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Google Wants One Android Ring To Rule Them All

Google's (GOOG) approach to promoting use of Android, the mobile operating system it acquired in 2005, has been intriguing. Using a Microsoft (MSFT) strategy of working with many hardware vendors, the company has let its partners drive market share to almost 40 percent. One way it enticed manufacturers was to let them customize Android for their customers. But that may come to an end, or at least become a tightly reined process.

As Ashlee Vance and Peter Burrows point out in Bloomberg, Google is working quickly to take back control. Vendors can use the so-called open software, but only under Google's watchful eye, and there will be great restrictions in the changes they can make to the software. And this is exactly what will make Apple (AAPL), Microsoft (MSFT), and Research in Motion (RIM) happy campers. Google is treading some dangerous ground for 3 reasons:

  1. It's playing favorites with vendors. Combine that with the exposure to patent infringement lawsuits that seems to come with using Android and it encourages hardware companies to do business with someone else, like Microsoft.
  2. It's controlling what vendors do to a point that it has sparked complaints to the Department of Justice -- as if Google needs more face time with unhappy regulators.
  3. In a quest to gain control of Android, Google is destroying the very factors that made it successful.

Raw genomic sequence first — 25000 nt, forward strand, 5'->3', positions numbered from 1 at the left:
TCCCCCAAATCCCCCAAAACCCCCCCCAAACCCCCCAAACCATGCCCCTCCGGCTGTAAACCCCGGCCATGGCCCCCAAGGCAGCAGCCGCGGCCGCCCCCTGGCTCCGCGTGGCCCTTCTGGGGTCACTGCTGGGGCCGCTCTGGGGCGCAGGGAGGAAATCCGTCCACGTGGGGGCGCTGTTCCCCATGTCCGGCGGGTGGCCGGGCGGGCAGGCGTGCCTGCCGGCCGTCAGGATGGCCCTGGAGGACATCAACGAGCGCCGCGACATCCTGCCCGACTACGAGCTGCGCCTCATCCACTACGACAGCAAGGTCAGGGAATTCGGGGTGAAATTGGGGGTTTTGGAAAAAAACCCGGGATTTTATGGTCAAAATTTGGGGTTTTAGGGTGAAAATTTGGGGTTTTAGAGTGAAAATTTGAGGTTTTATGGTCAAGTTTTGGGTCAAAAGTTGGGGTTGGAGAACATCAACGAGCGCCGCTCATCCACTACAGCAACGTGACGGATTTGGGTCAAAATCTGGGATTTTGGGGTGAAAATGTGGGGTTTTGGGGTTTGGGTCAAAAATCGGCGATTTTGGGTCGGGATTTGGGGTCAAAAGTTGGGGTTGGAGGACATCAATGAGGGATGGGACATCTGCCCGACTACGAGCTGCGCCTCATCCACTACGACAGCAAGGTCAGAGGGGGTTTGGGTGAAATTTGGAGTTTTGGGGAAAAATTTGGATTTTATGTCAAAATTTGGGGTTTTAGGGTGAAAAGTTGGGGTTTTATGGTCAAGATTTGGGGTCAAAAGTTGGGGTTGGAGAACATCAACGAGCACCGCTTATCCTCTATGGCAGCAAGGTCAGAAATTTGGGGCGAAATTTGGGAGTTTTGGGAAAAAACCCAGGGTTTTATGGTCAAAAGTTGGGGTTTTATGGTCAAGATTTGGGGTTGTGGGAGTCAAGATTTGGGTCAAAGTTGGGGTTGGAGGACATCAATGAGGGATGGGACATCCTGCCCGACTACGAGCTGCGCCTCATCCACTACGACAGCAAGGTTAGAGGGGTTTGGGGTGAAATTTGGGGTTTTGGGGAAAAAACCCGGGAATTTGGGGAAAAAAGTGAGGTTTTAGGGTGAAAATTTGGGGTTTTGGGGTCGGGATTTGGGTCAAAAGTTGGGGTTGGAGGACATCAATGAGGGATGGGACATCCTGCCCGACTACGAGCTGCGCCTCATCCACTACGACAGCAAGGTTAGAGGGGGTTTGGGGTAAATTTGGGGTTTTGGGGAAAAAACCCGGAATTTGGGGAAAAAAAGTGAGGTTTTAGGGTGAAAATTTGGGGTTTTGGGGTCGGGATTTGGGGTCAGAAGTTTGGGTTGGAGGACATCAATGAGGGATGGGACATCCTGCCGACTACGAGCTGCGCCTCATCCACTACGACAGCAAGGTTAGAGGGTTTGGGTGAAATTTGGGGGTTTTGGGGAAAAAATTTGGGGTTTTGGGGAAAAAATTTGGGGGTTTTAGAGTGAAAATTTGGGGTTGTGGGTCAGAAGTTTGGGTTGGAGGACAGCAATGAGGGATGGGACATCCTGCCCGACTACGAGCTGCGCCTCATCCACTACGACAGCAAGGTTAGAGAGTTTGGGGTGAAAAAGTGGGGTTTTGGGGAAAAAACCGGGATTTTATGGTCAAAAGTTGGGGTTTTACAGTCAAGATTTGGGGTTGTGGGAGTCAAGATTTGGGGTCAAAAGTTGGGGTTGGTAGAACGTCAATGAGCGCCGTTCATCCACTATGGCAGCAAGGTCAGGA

Google's spin was that Android was open source. Manufacturers didn't have to pay royalties they way they did with Microsoft. They didn't have to watch the touch-screen explosion from the outside as Apple snapped up all the profitable market growth. They could use Android and get their development moving. Google would eventually make money from advertising. It was a formula that fueled the remarkable growth. But because of fragmentation and Android getting out of Google's control, that's now over:
This is the new reality described by about a dozen executives working at key companies in the Android ecosystem. Some of those affected include LG, Toshiba, Samsung, and even Facebook, which has been trying to develop an Android device. There have been enough run-ins to trigger complaints with the Justice Dept., according to a person familiar with the matter. The Google that once welcomed all comers to help get its mobile software off the ground has become far more discriminating--especially for companies that want to include Google services such as search and maps on their hardware. Google also gives chip and device makers that abide by its rules a head start in bringing Android products to market, according to the executives.
In one sense, Google has taken a step toward becoming Microsoft. Even though Google says it's only interested in ensuring quality and a predictable customer experience, the company is still taking the first steps to control how others use the software. Reportedly, this even extends to vetting changes that companies want to implement -- including using Microsoft Bing as the search engine instead of Google's own. It wouldn't be surprising if this had been the goal all along: get vendors hooked, and then tie them down.

In another sense, by playing favorites, Google moved beyond what even Microsoft dared to do, if the report is correct. And that's highly dangerous ground. Not only does it wave a red flag in front of regulators, but combined with the patent infringement suits it has attracted to its partners, Google is increasingly making itself a liability. Motorola (MMI) has already exhibited signs of creating an alternative choice for a mobile operating system. How long before others also start to look for the exit from Androidtown?

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